Today Jon Copestake is speaking at the Retail Week Technology Summit 2012 about the outlook for retail. Here are his thoughts.
Austerity and uncertainty over Europe means that the UK is unlikely to see annual volume growth of more than 1% over the next five years, compared to double digit growth in China. Value growth will be higher, but this will be undermined by inflation, especially given food and oil price rises.
In the UK the main underlying trend is that consumers are adopting increasingly complex shopping patterns to get what they want.
The last few market share figures released by Kantar have hinted at a polarisation in shopping habits where consumers use discounters like Aldi or Lidl for groceries but also splash out in more expensive shops like Waitrose. This is squeezing mid-market retailer ssuch as Morrisons and Tesco, especially as the underlying trend towards convenience stores also pushes consumers away from the big box formats that defined retail over the last decade.
Whether consumers still express a desire for discount channels as incomes recover remains to be seen, but there is no doubt that out of town stores will see their importance decline as digital channels and convenience store channels exploit the price and time sensitivity of savvy British consumers.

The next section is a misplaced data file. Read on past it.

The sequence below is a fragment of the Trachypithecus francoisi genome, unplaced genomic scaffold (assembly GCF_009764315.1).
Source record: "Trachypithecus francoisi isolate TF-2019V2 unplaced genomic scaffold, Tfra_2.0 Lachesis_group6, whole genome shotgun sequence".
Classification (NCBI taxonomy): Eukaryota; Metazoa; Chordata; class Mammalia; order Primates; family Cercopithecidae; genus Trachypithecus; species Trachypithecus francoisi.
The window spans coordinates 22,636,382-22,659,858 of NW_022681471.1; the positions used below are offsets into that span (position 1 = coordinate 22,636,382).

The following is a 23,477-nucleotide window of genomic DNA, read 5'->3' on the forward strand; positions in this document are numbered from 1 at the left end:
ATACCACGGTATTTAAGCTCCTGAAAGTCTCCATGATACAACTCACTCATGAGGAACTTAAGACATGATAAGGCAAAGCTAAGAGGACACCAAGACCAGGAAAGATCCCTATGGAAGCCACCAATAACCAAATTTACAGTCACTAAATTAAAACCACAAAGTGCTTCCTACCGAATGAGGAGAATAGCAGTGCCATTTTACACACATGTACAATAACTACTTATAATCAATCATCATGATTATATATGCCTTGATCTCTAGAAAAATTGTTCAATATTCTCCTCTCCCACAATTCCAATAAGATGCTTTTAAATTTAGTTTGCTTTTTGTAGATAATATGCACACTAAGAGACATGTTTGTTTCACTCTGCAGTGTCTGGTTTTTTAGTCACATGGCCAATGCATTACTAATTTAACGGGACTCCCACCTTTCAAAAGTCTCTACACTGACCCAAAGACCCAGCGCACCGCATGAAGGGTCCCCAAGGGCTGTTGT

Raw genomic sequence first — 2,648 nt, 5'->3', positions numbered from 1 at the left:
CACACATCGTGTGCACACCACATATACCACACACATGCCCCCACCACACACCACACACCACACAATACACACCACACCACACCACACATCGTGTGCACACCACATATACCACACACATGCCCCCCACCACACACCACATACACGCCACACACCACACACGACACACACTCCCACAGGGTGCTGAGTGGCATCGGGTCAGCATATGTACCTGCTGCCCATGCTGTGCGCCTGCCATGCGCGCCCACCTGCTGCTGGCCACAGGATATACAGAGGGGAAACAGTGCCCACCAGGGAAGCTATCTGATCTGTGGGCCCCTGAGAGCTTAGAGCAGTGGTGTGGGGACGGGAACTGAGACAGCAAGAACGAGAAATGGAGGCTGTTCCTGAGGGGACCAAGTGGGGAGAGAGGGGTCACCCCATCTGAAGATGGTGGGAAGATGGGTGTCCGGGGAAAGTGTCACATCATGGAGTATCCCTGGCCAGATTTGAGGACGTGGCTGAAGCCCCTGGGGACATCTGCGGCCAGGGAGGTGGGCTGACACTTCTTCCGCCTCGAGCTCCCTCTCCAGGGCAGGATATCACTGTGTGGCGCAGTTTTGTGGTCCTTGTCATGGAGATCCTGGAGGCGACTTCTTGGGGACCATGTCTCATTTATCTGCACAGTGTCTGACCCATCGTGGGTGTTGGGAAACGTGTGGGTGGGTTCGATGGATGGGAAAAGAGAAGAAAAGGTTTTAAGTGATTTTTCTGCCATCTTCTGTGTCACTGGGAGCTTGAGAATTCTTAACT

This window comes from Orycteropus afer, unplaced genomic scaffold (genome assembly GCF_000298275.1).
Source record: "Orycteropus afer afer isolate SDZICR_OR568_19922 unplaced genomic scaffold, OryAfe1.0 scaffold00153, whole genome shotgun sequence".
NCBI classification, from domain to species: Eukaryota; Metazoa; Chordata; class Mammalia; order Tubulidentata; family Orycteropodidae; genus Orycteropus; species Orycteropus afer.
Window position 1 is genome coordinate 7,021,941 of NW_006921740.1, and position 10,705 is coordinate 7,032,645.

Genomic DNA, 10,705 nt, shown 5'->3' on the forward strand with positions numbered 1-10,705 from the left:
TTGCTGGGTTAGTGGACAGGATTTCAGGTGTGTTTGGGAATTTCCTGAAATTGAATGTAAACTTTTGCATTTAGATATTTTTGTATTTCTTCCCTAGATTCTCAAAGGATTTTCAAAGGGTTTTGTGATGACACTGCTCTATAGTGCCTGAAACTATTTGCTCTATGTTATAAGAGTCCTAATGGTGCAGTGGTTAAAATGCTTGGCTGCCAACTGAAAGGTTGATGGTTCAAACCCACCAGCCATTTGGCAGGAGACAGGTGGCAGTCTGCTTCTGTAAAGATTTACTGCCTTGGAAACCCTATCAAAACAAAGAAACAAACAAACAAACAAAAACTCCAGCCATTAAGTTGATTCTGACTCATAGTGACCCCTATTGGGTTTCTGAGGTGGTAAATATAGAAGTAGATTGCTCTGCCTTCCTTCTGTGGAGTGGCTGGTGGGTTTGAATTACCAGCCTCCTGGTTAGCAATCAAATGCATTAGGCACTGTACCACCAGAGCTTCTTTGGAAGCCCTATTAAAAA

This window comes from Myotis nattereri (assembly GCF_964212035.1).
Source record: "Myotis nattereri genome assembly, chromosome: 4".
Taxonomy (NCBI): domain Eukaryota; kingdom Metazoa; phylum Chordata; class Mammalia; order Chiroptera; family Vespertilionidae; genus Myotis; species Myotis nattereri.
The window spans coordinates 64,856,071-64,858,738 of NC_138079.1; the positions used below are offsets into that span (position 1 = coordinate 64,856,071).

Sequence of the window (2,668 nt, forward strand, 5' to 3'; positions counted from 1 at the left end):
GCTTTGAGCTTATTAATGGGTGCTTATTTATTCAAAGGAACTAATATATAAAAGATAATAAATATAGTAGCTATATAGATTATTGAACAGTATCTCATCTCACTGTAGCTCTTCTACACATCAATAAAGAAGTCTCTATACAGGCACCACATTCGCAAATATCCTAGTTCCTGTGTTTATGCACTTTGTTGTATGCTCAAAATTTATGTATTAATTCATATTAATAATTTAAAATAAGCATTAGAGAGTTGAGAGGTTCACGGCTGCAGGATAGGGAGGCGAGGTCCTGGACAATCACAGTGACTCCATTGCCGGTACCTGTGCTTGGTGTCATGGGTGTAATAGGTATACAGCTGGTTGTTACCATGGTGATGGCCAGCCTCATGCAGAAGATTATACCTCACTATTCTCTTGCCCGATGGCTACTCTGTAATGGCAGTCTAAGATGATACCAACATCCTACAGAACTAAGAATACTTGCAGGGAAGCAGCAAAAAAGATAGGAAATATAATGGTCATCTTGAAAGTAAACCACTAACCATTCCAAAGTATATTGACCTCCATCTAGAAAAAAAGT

One thing that is also certain is that the high street is unlikely to look the same again. While we can point to the poor economic environment, the problem is also structural and the downturn can only be seen as a catalyst.
Many high street specialists are either being undercut by cheaper online rivals or selling increasingly obsolete products.
In the first half of 2012 retail failures have already eclipsed the whole year for 2011
Having said that the “death of the high street” is an exaggeration. More businesses will certainly close, but evolving retail strategies simply mean that the role of the high street will change rather than becoming redundant. Starting with “click and collect” we are seeing a more unified offering by retailers that will continue to drive footfall to stores, even if the related sales are conducted via digital channels.
Leading the world in ecommerce
When it comes to embracing new technologies UK consumers have proven themselves to be world leaders in terms of retail channels.
The UK already has the highest proportion of online sales in the world, which is expected to be 13.2% this year. It is also seeing annual double digit growth, a figure that is likely to be sustained over the next five years, especially as mcommerce gains potential.
UK retailers are also seeing strong growth abroad by adopting online strategies to tap into foreign markets with Asos setting the benchmark for cross border growth.
Online and bricks and mortar are becoming more closely aligned – and stores are increasingly offering experiences to bring in customers. Tesco and Asda have already announced plans for multimedia displays and the potential for technology to enhance instore experiences is strong.
- Jon Copestake, chief retail analyst at the Economist Intelligence Unit